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Marlboro Students Get Firsthand Look at Emerson with Campus Visit

A man and woman laugh while she holds a box with drinking glasses
Marlboro College student Leopold Fleming, left, Maureen Hurley, Director of Parent and Family Programs, share a laugh while Hurley hands out free glasses. Photo/David Ertischek ’01

By David Ertischek ’01

On Valentine’s Day, Marlboro College students, their parents, and the school’s faculty had the opportunity to tour the Emerson campus, talk with academic staff, and student resource departments.

Christie Anglade, Director of Housing and Residential Education, was one of the many staff members in attendance for a resource fair held for Marlboro College students. Photo/Mark-Joseph Yirrell ’20

Several dozen students ended their visit at a student resource fair in the Lion’s Den.

“We wanted to give students a feel for what their life would be like at Emerson,” Jim Hoppe, vice president and dean of campus life, said of the daylong visit.   

Alyssa Stobele said she didn’t have any expectations before visiting Emerson with her parents, who flew in from Seattle to Boston.

“[I came because] I wanted a basic understanding of the school,” she said.

Stobele said she’s looking at a number of colleges, although her parents, Joseph and Stephanie, left feeling very positive about Emerson.

Stephanie said the visit was similar to checking out colleges when her daughter was in high school, and that there’s no substitute to seeing the school in person. Joseph said Emerson staff and faculty were very helpful by being hospitable, and answering any questions.

Five people stand together
Left to right: Marlboro College students Erin Marinelli, Leopold Fleming, Nikita Isakov, Tay Kelley, Sativa Leonard. Photo/David Ertischek ’01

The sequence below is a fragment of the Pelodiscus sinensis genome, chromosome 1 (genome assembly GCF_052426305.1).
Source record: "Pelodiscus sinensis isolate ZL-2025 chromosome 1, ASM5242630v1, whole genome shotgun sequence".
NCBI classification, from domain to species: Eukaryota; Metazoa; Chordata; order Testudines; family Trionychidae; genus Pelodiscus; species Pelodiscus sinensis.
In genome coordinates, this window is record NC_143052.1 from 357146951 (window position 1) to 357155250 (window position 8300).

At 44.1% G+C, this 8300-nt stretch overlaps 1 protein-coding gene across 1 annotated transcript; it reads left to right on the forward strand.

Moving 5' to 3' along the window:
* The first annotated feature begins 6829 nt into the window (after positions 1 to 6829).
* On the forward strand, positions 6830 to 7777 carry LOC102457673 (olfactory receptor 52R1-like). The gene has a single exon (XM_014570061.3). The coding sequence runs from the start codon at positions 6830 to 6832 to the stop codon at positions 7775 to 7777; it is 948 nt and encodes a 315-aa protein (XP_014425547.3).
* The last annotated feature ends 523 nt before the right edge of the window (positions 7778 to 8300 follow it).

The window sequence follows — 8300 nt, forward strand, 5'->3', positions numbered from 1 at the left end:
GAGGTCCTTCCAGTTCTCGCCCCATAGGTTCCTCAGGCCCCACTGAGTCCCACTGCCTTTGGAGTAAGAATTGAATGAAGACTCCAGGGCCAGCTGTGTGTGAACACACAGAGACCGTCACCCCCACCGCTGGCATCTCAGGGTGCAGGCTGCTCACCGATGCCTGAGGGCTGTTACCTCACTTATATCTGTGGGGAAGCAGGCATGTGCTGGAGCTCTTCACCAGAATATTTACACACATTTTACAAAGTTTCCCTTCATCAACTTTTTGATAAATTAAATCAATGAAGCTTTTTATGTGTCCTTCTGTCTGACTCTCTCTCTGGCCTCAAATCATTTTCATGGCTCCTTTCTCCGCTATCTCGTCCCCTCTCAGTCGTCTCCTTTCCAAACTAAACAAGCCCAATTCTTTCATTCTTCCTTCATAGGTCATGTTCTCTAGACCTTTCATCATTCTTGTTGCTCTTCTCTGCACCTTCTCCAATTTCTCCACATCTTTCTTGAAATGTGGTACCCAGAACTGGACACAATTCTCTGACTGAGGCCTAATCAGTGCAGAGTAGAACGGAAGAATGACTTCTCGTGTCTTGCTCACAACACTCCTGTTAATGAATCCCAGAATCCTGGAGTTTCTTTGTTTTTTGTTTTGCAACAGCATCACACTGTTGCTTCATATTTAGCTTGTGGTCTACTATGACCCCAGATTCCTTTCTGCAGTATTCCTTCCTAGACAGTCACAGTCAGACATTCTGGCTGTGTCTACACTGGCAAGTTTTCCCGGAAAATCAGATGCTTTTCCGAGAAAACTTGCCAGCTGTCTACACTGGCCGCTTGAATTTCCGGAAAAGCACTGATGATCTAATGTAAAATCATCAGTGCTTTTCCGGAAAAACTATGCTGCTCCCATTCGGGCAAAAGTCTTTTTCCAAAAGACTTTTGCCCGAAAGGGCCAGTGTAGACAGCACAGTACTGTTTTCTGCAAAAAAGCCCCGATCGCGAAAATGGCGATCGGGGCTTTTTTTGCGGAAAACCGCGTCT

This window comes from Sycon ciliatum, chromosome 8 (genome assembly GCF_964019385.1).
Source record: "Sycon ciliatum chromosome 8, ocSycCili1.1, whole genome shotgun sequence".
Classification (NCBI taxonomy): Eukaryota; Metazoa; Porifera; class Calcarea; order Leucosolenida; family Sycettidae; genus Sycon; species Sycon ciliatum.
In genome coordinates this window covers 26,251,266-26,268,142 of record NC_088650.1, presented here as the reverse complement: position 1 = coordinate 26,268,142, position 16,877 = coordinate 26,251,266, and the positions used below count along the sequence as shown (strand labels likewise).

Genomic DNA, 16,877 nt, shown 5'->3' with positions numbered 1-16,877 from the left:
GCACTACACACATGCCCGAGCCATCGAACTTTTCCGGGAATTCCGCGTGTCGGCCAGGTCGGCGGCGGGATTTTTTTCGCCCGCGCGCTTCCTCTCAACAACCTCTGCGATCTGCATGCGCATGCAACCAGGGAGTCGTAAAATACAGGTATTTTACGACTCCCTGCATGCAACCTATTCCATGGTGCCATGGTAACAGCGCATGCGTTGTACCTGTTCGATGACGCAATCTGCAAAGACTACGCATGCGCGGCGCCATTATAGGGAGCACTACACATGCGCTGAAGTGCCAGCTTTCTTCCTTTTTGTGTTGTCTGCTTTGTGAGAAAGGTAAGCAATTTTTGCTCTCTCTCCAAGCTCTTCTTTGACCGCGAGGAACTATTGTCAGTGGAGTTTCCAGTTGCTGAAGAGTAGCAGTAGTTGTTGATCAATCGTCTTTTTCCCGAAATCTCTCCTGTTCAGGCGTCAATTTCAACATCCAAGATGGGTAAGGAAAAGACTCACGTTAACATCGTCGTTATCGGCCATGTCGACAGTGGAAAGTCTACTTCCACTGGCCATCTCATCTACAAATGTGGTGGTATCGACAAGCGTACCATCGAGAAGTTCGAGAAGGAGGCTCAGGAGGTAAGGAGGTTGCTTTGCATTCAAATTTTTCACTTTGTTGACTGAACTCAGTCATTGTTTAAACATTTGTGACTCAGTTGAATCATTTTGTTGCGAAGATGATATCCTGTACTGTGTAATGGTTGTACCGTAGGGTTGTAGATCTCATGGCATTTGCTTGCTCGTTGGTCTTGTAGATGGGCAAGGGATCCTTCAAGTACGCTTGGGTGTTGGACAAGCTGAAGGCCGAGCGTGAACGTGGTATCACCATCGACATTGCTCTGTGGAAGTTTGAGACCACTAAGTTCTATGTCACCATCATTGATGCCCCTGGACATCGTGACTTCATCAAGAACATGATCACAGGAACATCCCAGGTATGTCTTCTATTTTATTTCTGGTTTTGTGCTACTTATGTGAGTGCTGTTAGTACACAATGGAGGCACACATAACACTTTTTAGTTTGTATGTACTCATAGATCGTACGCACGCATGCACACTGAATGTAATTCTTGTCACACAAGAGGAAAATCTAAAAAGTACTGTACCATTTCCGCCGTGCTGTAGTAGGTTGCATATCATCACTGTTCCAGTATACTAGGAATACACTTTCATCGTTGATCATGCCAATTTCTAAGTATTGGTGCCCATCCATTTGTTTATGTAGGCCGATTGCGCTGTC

Leopold Fleming said he’s deciding between Keene State and Emerson, but would prefer Emerson, to which he was previously accepted in high school.

“I’d be able to do more [at Emerson],” said Fleming.

Fleming said he was meeting with academic staff from Emerson for more guidance. Sitting next to him in the Lion’s Den was Erin Marinelli, who had sought clarification on what classes were available to Institute students.

Marinelli said she’d be comfortable with the geographical and cultural change of going from a rural campus to a cityscape. Fleming said he thought some students may be somewhat shocked by the change, as well as by going from a school of 150 students to a college with several thousand.

Tay Kelley, Marinelli’s roommate, said before the visit she had a mixed understanding of the transition process. She added she’s more than likely going to transition to Emerson.

Houston native Sativa Leonard said they preferred the quiet of rural Vermont, but wanted the hands-on experience of visiting Emerson and seeing it for themselves. Leonard added they had heard secondhand of what Emersonians were like, and found the depictions were accurate and that Marlboro students would fit in.

“Emerson is definitely a different school in location and feel,” said Chris Grant, associate director for the Office of Student Success. “But [Marlboro students] fit in as they are all liberal artists. They’re looking to make their own impact on the world. They don’t want to fit anyone’s box. They want to make their own.”

student pushes pin into map
A student pinpoints where in the world they are from. Photo/Mark-Joseph Yirrell ’20

Marlboro’s Head Selectperson Charlie Hickman, which is the equivalent to Emerson’s Student Government Association president, said they wanted to visit due to their role at Marlboro, and also to get down to the nitty-gritty of the academic aspect of transferring.

“I wanted to visit and see what it’s like,” said the Nebraska native, who was visiting Boston for the first time. “I wanted to see what the buildings look like and what the atmosphere is like.

“It’s definitely a culture shock. I’m just trying to balance the grief [of Marlboro closing] and that this is a great opportunity. As soon as I spend more time here, I’ll grow to love it. I’m fulfilling my dream of being a city slicker.”

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